7. 78% of Australians aged 18 years and over were satisfied with their lives, similar to the 76% who reported being satisfied in 2001, according to figures released today by the Australian Bureau of Statistics' 2010 General Social Survey (GSS). In 2010, 43% were pleased or delighted with their lives, while 34% reported being mostly satisfied. Those who were married (82%), widowed (78%) or never married (76%) were more likely to be satisfied with their lives than those who were divorced (66%) or separated (56%). People who had contact with friends and family outside their household at least weekly were much more likely to be satisfied with their lives (78%) than those who either had no recent contact (33%) or who had no friends or family outside their immediate household (28%). Most Australian adults (97%) have at least weekly contact with family or friends living outside their household. However, changes in technology are clearly having an impact on how Australians communicate with their friends and family. In 2010 twice as many adults (40%) spent time engaged in Internet social activities compared to 2006 (20%). The proportion of people using Internet services such as email and chat rooms to contact friends and relatives also increased, from 47% to 60%, over the four years. In 2010, the number of people using mobile phone/SMS (14.2 million) to contact friends and family living outside their homes exceeded the number using fixed phone services (13.9 million). While these changes were reflected across all age groups, the decrease in the proportion using fixed phones was most significant amongst 18-24 year olds, with 98% using mobile phone/SMS compared to 67% using fixed phones, down from 79% in 2006. In 2010, almost one third of Australian adults (30%) had problems accessing some type of service. The most commonly reported of these were telecommunications (11%) and doctors (10%). The most frequently cited causes for having difficulties accessing a range of services were having to wait too long/no appointment at the time needed (18%) and poor customer service (13%). Almost 1 million adults lived in households that had experienced exclusion from accessing a financial service such as a loan or credit card in the year prior to the 2010 survey. On the other hand, over 14 million adults lived in households that had undertaken some sort of financially resilient action, including making regular savings (63%) or following a budget (59%). There were 251,000 people aged 18 years or over who were estimated to have experienced homelessness in the 12 months prior to their 2010 GSS interview. Just over 1.1 million people had experienced at least one episode of homelessness in the previous 10 years. Of these people, 40% had sought assistance from a service provider while they were homeless. Of the people who sought assistance when they were homeless, most had approached housing service providers. Of the 60% who did not seek assistance from service organisations, most (81%) did not seek assistance because they did not feel they needed it. For the most recent period of homelessness in the past 10 years, 13% were homeless for less than a week. A further 6% were homeless for less than 2 weeks, and another 12% were homeless for less than 4 weeks. However, 22% had spent 6 months or more without a permanent place to live. The 2010 GSS results show that 6.1 million adults in Australia (36%) had undertaken some form of voluntary work in the year prior to the survey. This figure is about the same as in 2006 (34%) with this year being the International Year of the Volunteer Plus 10.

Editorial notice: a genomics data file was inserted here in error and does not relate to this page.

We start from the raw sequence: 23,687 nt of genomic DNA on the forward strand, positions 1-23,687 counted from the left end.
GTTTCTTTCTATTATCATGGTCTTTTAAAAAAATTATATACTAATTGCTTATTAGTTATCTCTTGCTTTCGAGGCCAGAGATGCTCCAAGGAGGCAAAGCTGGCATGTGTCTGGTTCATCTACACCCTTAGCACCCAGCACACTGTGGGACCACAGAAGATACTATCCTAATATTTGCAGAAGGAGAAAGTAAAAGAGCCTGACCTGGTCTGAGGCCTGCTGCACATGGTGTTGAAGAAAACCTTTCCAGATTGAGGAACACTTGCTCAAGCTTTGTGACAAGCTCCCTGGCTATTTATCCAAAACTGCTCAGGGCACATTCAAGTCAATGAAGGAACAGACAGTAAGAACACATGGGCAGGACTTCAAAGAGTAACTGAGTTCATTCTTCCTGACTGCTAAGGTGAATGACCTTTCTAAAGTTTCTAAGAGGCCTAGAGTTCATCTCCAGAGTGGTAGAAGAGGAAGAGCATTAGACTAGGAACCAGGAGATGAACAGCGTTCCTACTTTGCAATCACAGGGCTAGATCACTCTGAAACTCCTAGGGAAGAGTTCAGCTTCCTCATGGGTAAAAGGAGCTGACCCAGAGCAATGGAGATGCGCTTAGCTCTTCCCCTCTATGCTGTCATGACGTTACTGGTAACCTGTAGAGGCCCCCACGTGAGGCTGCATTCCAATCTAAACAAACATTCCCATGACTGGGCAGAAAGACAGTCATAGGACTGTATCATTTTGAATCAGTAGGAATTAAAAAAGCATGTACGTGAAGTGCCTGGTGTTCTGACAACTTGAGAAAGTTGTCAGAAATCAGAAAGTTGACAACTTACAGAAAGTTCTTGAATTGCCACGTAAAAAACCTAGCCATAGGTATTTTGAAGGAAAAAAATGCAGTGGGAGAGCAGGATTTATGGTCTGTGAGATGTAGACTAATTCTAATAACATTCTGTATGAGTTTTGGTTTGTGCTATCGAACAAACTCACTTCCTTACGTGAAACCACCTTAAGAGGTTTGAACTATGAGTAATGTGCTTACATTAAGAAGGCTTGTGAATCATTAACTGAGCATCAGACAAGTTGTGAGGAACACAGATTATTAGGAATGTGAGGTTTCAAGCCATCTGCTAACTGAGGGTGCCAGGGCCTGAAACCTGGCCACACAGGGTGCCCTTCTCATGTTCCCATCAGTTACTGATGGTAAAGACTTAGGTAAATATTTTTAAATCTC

8. What the hell? Nation's regional retreat AUSTRALIA is undergoing a historic shift in population movements, with the once pervasive flow of people to the city giving way to a regional retreat....... Report Population Distribution Effects of Migration in Australia.